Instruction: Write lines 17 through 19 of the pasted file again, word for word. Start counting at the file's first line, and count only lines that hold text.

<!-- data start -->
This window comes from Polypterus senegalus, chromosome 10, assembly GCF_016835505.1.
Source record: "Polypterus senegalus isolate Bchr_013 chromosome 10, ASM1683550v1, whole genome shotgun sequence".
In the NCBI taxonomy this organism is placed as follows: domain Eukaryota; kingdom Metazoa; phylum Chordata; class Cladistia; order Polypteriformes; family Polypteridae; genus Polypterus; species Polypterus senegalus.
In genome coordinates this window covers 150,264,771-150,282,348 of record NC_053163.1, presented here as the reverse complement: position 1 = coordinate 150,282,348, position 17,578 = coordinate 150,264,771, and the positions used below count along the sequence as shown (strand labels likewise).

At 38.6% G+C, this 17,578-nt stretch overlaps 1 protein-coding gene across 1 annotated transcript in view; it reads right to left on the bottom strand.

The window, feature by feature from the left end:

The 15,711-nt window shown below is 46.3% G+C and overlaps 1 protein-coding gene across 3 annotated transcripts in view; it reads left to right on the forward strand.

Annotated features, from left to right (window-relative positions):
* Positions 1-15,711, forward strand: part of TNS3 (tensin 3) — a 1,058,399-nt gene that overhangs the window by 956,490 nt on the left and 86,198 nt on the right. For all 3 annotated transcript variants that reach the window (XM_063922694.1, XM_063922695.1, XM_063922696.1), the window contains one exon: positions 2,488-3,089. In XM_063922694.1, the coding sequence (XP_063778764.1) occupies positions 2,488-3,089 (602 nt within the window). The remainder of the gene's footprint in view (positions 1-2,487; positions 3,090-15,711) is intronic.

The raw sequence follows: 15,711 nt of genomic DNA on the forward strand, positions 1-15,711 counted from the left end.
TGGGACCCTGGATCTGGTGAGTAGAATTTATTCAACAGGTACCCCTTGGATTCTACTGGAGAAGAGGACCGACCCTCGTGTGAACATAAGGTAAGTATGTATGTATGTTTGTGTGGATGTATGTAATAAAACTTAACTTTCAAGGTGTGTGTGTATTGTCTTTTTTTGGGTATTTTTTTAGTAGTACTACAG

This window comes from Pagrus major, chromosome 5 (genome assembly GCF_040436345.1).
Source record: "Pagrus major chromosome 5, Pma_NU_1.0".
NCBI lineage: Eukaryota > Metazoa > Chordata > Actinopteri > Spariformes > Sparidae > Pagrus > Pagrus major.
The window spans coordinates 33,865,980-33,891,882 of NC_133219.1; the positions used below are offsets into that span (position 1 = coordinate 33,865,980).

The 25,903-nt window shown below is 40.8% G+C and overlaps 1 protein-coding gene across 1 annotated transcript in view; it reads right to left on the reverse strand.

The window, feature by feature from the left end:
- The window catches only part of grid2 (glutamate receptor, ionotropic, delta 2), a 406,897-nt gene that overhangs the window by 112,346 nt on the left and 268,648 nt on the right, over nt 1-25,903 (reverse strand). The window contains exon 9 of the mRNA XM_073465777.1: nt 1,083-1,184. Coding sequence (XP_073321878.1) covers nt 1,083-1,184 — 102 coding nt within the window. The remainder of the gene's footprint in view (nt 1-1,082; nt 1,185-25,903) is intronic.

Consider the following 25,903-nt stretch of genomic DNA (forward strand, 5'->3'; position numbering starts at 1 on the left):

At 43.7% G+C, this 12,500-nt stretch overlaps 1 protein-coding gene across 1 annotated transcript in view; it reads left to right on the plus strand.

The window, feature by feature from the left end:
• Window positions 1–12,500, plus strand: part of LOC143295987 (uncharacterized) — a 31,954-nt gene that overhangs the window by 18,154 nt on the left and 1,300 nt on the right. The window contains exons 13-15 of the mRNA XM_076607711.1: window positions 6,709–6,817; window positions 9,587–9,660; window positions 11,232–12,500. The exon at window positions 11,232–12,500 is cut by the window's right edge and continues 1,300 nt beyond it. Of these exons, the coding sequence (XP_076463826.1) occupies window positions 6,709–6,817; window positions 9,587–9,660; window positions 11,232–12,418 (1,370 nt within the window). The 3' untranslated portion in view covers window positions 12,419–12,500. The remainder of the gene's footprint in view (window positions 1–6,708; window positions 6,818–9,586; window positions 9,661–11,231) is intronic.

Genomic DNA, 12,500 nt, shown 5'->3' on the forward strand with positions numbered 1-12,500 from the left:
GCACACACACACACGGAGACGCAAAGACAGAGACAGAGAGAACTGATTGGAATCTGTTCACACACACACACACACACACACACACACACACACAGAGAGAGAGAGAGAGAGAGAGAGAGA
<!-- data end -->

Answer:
The window, feature by feature from the left end:
- The window catches only part of grid2 (glutamate receptor, ionotropic, delta 2), a 406,897-nt gene that overhangs the window by 112,346 nt on the left and 268,648 nt on the right, over nt 1-25,903 (reverse strand). The window contains exon 9 of the mRNA XM_073465777.1: nt 1,083-1,184. Coding sequence (XP_073321878.1) covers nt 1,083-1,184 — 102 coding nt within the window. The remainder of the gene's footprint in view (nt 1-1,082; nt 1,185-25,903) is intronic.

Consider the following 25,903-nt stretch of genomic DNA (forward strand, 5'->3'; position numbering starts at 1 on the left):